DUNEDIN, Fla. — The 11th U.S. Circuit Court of Appeals sided with the City of Dunedin on Thursday and ruled that fining a homeowner nearly $30,000 for not cutting his grass does not violate the Eighth Amendment's prohibition on levying excessive fines.
This affirmed a lower court ruling against Dunedin homeowner James Ficken.
In a statement, Institute for Justice Attorney Ari Bargil, who argued the case on behalf of Ficken, said the decision "will further embolden cities like Dunedin to impose crippling financial penalties against unsuspecting residents."
“The court’s ruling accepted the argument that the Constitution provides no protection from the imposition of limitless fines, assessed without notice, that can reach thousands, if not millions of dollars—even for trivial things like tall grass. It should be clear that fining a man into foreclosure for letting his grass get too long is disproportionate to that offense. We’re hopeful that the full appeals court will see this case for what it is and throw out this decision," Bargil said.
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The opinion of the court states, "Ficken's claims fail because state law provided him adequate process and the fine was not unconstitutionally excessive where state law permitted a fine of up to $500 a day for municipal-ordinance violations. We affirm the summary judgment in favor of the City."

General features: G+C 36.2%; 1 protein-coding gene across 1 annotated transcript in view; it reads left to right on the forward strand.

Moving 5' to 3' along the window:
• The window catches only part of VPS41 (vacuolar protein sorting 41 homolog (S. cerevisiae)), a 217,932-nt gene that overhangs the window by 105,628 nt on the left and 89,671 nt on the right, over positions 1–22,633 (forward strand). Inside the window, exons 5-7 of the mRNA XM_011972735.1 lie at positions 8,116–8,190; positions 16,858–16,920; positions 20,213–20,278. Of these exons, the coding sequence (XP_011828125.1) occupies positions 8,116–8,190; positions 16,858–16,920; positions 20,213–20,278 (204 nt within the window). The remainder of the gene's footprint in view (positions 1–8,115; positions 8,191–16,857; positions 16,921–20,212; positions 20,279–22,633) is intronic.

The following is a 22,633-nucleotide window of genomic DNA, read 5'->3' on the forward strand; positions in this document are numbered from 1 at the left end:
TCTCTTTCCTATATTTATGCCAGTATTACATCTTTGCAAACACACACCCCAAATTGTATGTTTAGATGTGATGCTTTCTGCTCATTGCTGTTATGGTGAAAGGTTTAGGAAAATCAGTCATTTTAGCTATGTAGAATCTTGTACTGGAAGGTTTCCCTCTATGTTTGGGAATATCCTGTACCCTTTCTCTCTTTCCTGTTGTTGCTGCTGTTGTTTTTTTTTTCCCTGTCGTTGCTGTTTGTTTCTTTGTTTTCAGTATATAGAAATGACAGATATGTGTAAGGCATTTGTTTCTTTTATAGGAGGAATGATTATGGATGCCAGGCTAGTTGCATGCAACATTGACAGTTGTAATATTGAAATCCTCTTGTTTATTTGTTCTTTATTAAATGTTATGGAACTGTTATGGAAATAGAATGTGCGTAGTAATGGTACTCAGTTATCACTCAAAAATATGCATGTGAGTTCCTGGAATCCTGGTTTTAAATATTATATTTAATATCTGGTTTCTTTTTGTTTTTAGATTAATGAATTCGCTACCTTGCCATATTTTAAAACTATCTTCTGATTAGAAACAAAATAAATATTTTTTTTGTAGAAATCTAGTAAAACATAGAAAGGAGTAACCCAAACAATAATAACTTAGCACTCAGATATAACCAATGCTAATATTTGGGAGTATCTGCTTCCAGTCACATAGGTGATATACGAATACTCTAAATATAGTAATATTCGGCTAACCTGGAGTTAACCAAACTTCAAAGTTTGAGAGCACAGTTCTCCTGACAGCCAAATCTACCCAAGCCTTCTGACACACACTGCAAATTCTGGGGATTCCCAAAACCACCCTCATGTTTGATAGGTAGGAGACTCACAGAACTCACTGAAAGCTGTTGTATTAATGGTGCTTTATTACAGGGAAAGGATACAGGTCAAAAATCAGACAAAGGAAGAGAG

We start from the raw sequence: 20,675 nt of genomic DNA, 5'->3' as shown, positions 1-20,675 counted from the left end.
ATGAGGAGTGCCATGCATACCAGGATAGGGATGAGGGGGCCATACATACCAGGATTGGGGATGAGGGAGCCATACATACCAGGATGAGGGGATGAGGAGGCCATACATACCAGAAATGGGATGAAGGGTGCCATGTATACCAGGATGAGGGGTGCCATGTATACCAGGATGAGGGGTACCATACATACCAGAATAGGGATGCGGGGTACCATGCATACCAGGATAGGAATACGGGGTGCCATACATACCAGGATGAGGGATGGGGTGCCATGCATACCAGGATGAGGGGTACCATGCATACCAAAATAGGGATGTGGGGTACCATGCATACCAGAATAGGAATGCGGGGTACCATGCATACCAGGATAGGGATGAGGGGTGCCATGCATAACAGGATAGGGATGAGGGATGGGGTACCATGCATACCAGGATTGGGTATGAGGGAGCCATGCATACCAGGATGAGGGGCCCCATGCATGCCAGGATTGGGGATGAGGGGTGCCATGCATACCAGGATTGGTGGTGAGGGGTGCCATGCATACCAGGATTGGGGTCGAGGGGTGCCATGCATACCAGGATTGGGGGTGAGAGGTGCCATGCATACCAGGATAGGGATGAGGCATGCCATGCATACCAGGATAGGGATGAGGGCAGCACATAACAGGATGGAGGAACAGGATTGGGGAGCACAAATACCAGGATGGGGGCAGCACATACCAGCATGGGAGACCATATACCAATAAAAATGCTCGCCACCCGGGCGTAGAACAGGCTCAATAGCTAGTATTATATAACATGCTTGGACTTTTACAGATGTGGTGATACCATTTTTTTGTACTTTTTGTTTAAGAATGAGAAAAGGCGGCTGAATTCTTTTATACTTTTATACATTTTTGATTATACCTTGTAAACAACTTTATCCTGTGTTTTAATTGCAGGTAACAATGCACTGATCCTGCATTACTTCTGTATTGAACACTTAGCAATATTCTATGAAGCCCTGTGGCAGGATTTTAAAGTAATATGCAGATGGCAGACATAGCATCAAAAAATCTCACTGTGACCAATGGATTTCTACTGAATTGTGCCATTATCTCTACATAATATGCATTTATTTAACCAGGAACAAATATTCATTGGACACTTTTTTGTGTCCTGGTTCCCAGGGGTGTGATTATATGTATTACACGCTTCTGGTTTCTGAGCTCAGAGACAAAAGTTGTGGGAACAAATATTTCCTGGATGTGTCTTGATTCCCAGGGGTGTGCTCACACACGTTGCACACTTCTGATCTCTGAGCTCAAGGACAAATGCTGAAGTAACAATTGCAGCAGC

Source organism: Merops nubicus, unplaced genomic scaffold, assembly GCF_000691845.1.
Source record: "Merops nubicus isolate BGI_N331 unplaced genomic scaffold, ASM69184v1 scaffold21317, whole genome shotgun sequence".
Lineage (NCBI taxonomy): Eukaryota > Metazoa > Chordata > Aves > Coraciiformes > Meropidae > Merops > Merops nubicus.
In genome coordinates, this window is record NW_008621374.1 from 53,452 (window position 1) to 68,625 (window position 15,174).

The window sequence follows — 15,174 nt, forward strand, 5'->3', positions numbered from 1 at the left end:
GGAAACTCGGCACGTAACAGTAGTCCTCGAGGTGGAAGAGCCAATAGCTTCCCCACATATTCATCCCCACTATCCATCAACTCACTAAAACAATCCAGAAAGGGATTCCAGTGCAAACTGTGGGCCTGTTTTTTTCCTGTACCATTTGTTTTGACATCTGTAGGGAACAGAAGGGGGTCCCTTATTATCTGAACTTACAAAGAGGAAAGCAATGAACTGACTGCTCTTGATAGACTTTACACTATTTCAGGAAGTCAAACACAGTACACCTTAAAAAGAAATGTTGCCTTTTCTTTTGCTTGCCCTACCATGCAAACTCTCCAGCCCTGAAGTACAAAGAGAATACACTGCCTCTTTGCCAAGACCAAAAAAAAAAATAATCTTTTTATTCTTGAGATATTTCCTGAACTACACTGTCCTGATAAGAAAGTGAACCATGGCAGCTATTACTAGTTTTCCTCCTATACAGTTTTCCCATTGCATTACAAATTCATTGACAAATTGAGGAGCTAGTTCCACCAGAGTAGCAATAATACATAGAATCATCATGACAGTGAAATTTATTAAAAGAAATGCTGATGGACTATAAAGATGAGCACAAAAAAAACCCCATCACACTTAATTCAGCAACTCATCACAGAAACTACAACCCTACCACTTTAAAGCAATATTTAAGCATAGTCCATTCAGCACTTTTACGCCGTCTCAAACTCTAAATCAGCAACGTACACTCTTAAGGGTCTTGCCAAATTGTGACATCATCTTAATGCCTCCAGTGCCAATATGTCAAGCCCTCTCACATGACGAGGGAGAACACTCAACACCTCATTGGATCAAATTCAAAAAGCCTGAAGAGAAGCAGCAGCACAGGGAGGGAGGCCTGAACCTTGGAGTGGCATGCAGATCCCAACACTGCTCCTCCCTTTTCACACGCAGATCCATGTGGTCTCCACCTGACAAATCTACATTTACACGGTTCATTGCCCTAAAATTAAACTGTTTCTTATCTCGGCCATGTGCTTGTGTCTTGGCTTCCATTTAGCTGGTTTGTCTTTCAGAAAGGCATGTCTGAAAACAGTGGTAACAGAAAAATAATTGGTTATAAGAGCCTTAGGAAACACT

Statement from the City of Dunedin:
"The City of Dunedin is committed to protecting the health and safety of our citizens, and public and private investments in the community through fair and equitable policies consistent with the applicable law.
While the City has prevailed in this Appeal case, in addition to the Federal District Court judgment in April 2021, the City continues to focus on code compliance policies and procedures which serve our residents with information and guidance on compliance.
The 11th Circuit U.S. Court of Appeals has issued a thorough and detailed judgment endorsing the City’s legal defenses to Mr. Ficken’s case. We appreciate the time the Court took to carefully review the record and legal arguments to reach its conclusions based on an informed understanding of the relevant facts and law. The 11th Circuit U.S. Court of Appeals affirmed the City did not violate Mr. Ficken’s state or federal constitutional right to due process or impose unlawful fines. This is consistent with the legal findings before the City’s Code Enforcement Board and the Federal District Court ruling in April 2021."
Read the full opinion below: